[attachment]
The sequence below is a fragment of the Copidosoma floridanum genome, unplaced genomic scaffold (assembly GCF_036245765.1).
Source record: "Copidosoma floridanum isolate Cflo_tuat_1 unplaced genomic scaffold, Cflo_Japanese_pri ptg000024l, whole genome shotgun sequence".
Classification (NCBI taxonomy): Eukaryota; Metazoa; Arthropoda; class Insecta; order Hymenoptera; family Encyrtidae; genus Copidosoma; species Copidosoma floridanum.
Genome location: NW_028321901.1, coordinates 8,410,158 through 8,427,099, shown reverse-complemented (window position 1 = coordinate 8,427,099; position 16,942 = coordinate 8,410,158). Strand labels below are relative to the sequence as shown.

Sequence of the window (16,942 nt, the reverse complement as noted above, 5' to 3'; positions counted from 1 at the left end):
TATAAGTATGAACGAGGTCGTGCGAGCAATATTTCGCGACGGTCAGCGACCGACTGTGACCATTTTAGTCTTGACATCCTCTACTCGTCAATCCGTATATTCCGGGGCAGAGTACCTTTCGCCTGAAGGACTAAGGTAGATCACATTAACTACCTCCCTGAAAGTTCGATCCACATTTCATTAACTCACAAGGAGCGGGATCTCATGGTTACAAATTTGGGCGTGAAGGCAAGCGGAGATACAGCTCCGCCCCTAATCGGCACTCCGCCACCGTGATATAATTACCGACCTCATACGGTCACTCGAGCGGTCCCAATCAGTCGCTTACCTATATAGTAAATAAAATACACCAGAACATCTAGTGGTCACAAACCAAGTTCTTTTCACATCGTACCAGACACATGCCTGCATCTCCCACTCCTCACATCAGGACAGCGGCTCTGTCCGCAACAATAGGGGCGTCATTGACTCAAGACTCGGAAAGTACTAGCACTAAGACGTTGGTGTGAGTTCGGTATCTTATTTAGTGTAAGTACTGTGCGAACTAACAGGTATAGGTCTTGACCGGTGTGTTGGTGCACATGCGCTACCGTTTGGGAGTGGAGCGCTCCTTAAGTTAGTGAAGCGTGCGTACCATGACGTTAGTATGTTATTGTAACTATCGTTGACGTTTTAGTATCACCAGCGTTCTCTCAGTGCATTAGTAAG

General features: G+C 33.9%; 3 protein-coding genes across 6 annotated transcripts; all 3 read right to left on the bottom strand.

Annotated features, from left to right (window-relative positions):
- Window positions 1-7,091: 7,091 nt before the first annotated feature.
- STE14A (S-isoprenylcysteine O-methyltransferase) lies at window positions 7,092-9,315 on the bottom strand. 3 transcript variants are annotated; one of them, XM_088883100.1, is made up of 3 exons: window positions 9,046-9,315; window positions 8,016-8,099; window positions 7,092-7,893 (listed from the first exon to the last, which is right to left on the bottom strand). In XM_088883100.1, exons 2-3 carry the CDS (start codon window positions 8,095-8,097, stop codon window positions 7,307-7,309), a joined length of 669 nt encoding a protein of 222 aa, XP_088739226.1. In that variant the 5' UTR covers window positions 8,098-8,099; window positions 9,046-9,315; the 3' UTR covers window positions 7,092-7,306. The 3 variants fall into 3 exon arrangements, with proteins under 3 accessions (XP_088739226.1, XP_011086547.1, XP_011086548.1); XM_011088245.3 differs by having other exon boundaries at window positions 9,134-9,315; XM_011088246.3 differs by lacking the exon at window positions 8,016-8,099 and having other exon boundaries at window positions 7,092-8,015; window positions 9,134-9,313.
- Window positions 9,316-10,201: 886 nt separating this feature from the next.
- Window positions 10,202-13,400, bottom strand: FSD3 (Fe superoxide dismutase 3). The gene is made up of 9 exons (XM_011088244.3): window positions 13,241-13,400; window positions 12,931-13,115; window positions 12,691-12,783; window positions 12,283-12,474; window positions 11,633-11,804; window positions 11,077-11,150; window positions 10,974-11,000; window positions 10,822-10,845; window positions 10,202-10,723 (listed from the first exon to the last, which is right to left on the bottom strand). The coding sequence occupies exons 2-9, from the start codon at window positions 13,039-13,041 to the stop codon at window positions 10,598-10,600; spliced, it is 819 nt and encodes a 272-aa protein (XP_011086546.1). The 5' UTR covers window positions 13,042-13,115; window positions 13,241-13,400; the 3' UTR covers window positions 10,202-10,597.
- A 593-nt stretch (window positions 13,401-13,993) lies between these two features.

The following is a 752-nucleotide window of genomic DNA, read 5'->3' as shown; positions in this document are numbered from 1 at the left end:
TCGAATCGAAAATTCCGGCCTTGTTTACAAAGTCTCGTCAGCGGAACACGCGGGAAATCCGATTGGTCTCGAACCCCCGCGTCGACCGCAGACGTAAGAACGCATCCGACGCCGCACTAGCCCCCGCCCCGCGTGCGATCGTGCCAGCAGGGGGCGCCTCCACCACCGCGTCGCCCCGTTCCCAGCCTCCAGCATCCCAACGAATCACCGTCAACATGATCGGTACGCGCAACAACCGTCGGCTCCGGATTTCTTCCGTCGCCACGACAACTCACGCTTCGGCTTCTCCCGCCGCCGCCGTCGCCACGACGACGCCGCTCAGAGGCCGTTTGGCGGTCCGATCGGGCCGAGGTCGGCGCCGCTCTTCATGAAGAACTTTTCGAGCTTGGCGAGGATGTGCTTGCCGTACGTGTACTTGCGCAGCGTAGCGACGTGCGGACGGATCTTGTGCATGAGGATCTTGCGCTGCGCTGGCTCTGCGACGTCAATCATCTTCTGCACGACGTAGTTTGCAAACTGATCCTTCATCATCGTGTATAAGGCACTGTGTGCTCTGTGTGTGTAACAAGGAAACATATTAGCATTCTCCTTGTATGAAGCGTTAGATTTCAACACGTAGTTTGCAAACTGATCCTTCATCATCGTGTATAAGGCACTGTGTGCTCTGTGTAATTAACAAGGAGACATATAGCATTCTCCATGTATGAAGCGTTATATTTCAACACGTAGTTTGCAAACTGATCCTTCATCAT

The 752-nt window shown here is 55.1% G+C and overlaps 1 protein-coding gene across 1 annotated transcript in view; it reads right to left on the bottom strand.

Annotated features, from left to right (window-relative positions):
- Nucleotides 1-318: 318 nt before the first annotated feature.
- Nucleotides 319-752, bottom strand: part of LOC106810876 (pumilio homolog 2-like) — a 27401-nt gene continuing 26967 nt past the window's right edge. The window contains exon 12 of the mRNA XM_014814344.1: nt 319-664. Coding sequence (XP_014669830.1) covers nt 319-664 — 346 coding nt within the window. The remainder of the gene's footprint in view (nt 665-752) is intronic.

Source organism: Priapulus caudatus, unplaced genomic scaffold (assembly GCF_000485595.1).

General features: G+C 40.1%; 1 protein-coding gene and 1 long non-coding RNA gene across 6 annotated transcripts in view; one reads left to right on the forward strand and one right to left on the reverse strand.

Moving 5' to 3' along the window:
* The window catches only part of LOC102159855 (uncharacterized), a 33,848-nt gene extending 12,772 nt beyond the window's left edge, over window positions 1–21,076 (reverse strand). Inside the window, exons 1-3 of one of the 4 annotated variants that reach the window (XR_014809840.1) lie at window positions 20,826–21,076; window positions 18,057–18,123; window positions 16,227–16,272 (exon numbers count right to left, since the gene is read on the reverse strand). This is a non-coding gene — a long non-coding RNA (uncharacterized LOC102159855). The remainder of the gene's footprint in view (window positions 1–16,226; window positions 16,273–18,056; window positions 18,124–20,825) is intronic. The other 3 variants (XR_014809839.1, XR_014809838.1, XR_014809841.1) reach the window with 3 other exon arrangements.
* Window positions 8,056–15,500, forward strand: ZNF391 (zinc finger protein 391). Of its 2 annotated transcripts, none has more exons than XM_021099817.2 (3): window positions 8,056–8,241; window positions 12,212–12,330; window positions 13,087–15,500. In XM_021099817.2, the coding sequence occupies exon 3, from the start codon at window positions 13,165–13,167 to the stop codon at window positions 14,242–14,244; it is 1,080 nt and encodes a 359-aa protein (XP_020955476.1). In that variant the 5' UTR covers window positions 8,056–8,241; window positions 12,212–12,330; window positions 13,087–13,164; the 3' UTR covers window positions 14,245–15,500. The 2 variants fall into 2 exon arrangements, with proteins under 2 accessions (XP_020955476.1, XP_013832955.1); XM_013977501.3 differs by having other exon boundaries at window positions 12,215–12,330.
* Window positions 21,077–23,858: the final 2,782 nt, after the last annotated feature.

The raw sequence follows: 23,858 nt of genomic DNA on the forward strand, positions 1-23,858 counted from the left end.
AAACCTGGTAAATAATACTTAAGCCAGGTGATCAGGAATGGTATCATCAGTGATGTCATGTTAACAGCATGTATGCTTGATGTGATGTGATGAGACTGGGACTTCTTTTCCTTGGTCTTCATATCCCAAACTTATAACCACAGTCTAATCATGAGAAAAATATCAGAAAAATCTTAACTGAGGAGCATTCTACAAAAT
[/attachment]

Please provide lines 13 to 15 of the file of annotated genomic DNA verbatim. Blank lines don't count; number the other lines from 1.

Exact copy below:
- A 593-nt stretch (window positions 13,401-13,993) lies between these two features.

The following is a 752-nucleotide window of genomic DNA, read 5'->3' as shown; positions in this document are numbered from 1 at the left end:
TCGAATCGAAAATTCCGGCCTTGTTTACAAAGTCTCGTCAGCGGAACACGCGGGAAATCCGATTGGTCTCGAACCCCCGCGTCGACCGCAGACGTAAGAACGCATCCGACGCCGCACTAGCCCCCGCCCCGCGTGCGATCGTGCCAGCAGGGGGCGCCTCCACCACCGCGTCGCCCCGTTCCCAGCCTCCAGCATCCCAACGAATCACCGTCAACATGATCGGTACGCGCAACAACCGTCGGCTCCGGATTTCTTCCGTCGCCACGACAACTCACGCTTCGGCTTCTCCCGCCGCCGCCGTCGCCACGACGACGCCGCTCAGAGGCCGTTTGGCGGTCCGATCGGGCCGAGGTCGGCGCCGCTCTTCATGAAGAACTTTTCGAGCTTGGCGAGGATGTGCTTGCCGTACGTGTACTTGCGCAGCGTAGCGACGTGCGGACGGATCTTGTGCATGAGGATCTTGCGCTGCGCTGGCTCTGCGACGTCAATCATCTTCTGCACGACGTAGTTTGCAAACTGATCCTTCATCATCGTGTATAAGGCACTGTGTGCTCTGTGTGTGTAACAAGGAAACATATTAGCATTCTCCTTGTATGAAGCGTTAGATTTCAACACGTAGTTTGCAAACTGATCCTTCATCATCGTGTATAAGGCACTGTGTGCTCTGTGTAATTAACAAGGAGACATATAGCATTCTCCATGTATGAAGCGTTATATTTCAACACGTAGTTTGCAAACTGATCCTTCATCAT